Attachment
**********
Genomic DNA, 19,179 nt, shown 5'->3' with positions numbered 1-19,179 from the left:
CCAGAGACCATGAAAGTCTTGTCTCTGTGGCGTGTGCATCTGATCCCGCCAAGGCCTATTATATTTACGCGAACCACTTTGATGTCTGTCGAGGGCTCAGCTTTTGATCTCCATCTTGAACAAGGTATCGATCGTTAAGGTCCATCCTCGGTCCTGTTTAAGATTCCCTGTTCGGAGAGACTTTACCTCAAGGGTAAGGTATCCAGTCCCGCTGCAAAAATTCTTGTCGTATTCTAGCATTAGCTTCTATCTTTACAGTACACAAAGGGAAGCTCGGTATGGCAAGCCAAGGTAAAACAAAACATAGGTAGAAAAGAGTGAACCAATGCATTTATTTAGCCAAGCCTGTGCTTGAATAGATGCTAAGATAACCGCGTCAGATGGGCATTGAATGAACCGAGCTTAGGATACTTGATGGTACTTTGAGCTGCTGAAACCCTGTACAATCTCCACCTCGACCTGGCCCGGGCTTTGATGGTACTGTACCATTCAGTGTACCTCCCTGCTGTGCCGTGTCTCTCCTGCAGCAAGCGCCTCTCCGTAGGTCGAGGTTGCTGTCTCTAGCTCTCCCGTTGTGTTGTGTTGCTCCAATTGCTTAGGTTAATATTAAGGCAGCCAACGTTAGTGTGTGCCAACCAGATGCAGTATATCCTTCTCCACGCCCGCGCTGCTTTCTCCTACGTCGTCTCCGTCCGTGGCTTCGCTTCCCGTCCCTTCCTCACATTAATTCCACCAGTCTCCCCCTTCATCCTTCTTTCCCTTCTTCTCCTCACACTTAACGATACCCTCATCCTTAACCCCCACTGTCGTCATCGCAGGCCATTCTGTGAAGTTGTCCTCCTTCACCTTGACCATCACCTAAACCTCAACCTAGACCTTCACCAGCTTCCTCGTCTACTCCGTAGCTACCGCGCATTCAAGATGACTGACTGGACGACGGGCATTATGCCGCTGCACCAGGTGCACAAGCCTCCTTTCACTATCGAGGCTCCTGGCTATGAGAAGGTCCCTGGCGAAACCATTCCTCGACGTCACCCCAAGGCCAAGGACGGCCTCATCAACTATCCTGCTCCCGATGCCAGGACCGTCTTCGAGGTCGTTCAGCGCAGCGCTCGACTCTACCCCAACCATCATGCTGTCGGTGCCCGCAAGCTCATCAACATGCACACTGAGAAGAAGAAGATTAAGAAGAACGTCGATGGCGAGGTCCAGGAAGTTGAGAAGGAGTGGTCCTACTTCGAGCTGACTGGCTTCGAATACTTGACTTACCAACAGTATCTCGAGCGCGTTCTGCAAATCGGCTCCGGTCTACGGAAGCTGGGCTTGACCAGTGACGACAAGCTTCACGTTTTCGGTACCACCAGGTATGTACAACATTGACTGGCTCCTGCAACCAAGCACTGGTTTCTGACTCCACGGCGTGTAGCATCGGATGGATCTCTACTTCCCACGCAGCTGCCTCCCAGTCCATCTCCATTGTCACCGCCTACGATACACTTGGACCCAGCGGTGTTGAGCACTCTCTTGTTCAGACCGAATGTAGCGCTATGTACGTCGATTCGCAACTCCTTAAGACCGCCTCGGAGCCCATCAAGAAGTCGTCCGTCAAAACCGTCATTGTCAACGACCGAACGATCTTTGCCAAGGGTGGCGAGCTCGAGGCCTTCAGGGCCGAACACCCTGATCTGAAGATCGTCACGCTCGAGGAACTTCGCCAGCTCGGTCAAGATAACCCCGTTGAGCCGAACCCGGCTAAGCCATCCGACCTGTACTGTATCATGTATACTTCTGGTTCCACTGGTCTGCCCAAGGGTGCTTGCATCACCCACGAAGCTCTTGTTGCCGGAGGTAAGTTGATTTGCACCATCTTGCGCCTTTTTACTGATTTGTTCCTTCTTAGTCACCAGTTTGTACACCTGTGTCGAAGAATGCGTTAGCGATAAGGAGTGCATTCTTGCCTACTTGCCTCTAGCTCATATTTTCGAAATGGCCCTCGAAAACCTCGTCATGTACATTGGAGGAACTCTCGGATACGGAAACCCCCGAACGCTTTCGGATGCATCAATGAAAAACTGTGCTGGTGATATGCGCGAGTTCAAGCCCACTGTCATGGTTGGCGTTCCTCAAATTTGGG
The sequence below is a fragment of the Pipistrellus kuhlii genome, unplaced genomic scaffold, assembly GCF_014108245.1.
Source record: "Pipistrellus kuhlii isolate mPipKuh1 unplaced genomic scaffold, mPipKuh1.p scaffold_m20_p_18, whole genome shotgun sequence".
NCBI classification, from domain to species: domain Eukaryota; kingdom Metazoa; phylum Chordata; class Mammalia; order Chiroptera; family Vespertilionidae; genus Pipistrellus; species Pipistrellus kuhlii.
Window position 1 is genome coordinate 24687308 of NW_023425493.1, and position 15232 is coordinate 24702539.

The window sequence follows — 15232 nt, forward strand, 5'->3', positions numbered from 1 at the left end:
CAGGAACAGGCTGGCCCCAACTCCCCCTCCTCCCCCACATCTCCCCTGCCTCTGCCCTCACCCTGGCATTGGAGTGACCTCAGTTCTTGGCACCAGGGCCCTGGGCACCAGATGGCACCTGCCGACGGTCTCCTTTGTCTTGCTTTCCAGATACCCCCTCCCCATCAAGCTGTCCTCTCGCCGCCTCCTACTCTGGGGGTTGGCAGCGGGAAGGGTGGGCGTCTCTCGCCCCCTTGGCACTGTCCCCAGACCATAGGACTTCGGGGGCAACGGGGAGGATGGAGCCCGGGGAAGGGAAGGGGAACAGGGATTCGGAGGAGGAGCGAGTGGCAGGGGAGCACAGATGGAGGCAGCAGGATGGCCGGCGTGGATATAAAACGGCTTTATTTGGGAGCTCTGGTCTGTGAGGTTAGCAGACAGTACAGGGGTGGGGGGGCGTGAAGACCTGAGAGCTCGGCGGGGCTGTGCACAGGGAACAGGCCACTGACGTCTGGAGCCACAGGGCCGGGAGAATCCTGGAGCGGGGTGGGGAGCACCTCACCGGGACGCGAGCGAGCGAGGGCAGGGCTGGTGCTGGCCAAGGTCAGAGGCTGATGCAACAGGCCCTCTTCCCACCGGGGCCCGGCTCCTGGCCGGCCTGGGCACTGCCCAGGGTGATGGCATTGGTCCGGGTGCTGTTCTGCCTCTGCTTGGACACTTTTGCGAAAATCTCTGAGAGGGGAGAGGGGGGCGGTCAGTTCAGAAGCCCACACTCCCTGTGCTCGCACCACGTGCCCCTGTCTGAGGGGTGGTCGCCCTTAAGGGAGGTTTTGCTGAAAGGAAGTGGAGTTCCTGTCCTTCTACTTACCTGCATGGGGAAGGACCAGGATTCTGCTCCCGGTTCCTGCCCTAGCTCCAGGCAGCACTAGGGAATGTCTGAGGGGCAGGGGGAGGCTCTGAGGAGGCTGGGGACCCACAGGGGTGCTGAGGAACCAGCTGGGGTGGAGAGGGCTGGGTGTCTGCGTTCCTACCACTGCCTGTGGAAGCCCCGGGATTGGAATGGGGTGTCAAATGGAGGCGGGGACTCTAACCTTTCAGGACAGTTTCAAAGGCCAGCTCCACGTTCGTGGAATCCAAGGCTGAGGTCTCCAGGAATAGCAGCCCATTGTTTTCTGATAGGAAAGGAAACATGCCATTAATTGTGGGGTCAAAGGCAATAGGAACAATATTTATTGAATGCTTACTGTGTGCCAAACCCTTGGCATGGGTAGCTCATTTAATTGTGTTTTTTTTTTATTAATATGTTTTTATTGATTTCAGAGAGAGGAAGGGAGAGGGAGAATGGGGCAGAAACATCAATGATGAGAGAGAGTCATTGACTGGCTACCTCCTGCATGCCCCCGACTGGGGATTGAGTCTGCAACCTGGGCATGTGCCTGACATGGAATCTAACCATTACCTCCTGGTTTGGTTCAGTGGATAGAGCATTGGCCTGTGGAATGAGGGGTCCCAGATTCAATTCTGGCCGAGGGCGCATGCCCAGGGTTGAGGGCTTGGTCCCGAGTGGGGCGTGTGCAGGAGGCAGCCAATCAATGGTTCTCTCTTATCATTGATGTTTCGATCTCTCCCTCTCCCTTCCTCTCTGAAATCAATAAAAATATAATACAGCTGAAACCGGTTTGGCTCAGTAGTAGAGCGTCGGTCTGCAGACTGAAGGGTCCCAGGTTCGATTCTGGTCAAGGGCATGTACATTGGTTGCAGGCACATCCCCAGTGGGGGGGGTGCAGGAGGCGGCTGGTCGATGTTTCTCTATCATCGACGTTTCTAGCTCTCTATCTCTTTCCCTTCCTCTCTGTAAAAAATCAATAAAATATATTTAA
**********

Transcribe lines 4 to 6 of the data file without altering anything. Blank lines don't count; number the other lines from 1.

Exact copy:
Source record: "Pipistrellus kuhlii isolate mPipKuh1 unplaced genomic scaffold, mPipKuh1.p scaffold_m20_p_18, whole genome shotgun sequence".
NCBI classification, from domain to species: domain Eukaryota; kingdom Metazoa; phylum Chordata; class Mammalia; order Chiroptera; family Vespertilionidae; genus Pipistrellus; species Pipistrellus kuhlii.
Window position 1 is genome coordinate 24687308 of NW_023425493.1, and position 15232 is coordinate 24702539.